eBay Phishing Bug Allows Phishing Using Real eBay Web Addresses

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eBay is working frantically to fix a bug in their software which allows phishers to do their phishing dirty work using real eBay URLs in their phishing efforts. eBay is calling the phish-friendly problem a “software bug” which can be used to create a genuine eBay link which in turn redirects and takes the user to the phisher’s site – which looks exactly like a legitimate eBay page – where they can steal eBay account information, credit card information, and all sorts of other personal information.

While eBay’s users, and consumers in general, have become more careful about clicking on links which show up uninvited in email, this particular phishing bug is insidious because the link in the phishing email is a genuine eBay link, and the user is never aware that they have gone through the genuine eBay link to the phisher’s look-alike site.

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eBay Phishing Bug Allows Phishing Using Real eBay Web Addresses

An eBay spokesperson, Hani Durzy, explained that users have become “more aware of phishing, but the bad guys have become much better at it, so it’s not going to go away overnight. The key for us is really about educating Internet users to protect themselves in the same ways they do offline.”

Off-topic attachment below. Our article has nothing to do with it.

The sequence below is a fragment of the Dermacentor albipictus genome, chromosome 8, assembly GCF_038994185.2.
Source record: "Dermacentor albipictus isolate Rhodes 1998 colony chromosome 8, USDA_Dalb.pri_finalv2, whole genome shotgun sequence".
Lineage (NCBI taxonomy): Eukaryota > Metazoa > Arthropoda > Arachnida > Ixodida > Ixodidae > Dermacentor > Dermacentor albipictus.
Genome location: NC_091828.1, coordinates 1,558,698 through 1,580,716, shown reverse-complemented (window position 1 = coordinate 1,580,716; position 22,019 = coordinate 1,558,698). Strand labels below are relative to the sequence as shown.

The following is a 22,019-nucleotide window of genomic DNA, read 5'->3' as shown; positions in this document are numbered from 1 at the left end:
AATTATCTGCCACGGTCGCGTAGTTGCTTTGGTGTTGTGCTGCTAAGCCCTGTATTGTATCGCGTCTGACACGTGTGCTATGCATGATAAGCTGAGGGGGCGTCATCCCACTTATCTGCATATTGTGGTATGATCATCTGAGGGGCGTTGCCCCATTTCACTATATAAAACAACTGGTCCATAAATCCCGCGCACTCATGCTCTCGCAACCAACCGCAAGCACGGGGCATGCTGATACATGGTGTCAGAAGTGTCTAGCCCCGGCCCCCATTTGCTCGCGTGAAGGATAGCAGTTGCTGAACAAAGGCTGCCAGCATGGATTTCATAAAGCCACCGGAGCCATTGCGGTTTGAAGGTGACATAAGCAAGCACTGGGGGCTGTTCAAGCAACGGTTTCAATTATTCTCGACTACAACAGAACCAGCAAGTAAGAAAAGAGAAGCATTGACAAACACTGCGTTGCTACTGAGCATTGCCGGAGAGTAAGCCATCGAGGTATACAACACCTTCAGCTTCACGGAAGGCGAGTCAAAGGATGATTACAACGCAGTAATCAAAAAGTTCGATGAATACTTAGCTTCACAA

So, what can you do about it? What if you get email from eBay asking you to go to their site – how can you be sure it’s legitimate, and will take you to the real eBay site?

Aunty recommends that if you get an email purporting to be from eBay, and you aren’t sure whether it’s real or not, rather than clicking on the link in the email (don’t do that!), just go to eBay directly, typing eBay’s address in your browser, and log in to your account. If there is really some action which eBay needs you to take, you’ll get a message from eBay about it when you log in to your account.

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eBay Phishing Bug Allows Phishing Using Real eBay Web Addresses

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1 Reply to “eBay Phishing Bug Allows Phishing Using Real eBay Web Addresses”

  1. I just got caught out by one of these. None of the usual warning signs there. It was a question about an ebay item I was selling. The question came through ebay … it was in my ebay messages on the site. The “Respond” button was a redirect but you’d only know if you looked at the link preview when you hover and had noted what previous links should look like. They didn’t ask for any personal information so it seemed normal.

    I only realized when I received a warning from ebay referring to the specific mail 3 hours after receiving the original mail.

    I’m not sure what information I gave away clicking the Respond button but I have since changed any passwords they could have accessed (email, ebay and paypal).

    One has to be supremely vigilant now, it would seem.

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